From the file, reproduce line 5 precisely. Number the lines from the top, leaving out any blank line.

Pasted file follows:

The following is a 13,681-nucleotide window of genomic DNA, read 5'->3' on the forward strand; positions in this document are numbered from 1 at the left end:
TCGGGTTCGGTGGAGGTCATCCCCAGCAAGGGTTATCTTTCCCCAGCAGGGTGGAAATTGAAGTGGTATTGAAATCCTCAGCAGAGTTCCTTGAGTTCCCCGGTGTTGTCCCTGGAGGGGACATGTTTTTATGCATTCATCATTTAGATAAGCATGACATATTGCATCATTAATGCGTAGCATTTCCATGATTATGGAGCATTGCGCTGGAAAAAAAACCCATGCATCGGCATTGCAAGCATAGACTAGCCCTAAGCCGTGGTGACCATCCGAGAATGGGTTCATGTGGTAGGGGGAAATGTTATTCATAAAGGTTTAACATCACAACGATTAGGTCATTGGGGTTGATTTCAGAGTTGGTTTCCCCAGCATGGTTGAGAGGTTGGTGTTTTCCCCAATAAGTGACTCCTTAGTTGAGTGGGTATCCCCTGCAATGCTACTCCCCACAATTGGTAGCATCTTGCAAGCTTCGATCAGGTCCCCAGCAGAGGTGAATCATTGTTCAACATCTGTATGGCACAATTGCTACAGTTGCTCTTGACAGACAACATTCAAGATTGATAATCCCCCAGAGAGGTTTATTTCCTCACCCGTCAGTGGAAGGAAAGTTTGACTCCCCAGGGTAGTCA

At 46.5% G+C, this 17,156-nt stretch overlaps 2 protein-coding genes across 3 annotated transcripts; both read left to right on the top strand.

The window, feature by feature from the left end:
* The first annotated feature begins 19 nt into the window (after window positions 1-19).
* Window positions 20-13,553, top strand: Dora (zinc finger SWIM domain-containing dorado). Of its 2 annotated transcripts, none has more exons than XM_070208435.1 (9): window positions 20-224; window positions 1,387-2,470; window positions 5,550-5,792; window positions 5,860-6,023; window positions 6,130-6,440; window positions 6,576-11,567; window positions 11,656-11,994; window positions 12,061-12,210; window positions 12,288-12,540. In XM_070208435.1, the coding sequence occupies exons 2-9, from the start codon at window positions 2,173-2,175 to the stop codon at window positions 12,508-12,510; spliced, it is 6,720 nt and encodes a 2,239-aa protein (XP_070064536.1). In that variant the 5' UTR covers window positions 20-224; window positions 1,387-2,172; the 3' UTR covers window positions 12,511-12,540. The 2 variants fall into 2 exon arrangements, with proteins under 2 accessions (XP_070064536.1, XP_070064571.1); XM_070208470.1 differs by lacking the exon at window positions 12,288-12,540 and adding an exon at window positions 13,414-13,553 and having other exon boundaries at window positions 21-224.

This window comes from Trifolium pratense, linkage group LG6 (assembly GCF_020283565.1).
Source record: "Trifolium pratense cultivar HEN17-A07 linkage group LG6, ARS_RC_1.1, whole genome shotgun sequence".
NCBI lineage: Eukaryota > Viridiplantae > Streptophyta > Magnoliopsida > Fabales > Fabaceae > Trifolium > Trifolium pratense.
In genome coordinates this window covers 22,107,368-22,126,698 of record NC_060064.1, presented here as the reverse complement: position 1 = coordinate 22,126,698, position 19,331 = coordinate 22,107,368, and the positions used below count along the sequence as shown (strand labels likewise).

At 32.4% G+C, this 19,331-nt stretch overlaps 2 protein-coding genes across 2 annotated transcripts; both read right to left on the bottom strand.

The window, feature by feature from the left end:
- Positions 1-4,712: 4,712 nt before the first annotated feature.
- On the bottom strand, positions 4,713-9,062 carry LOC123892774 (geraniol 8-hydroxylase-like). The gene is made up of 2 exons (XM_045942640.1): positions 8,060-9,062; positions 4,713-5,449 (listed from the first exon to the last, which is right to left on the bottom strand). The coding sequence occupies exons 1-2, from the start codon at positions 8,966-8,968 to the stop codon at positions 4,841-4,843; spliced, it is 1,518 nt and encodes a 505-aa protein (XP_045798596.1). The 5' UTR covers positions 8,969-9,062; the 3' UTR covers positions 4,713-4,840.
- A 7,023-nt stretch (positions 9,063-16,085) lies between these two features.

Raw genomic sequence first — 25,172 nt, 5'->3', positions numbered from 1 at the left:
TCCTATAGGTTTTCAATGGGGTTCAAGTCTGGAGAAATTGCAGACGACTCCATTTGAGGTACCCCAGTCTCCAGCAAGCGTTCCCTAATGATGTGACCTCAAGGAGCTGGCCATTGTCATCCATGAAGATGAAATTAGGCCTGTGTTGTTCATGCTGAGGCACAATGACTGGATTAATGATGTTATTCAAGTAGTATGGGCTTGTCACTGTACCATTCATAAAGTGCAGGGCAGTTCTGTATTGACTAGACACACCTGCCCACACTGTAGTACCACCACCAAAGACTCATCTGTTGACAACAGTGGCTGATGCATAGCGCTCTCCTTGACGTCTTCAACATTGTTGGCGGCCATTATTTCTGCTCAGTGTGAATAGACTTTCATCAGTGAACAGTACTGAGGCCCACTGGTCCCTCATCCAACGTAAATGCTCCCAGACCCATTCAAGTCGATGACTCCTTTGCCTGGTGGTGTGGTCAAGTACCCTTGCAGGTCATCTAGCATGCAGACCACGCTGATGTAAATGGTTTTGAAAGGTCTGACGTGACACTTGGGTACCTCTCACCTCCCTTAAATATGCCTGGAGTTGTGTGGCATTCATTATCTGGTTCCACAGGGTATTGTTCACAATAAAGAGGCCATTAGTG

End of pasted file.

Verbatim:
* The first annotated feature begins 19 nt into the window (after window positions 1-19).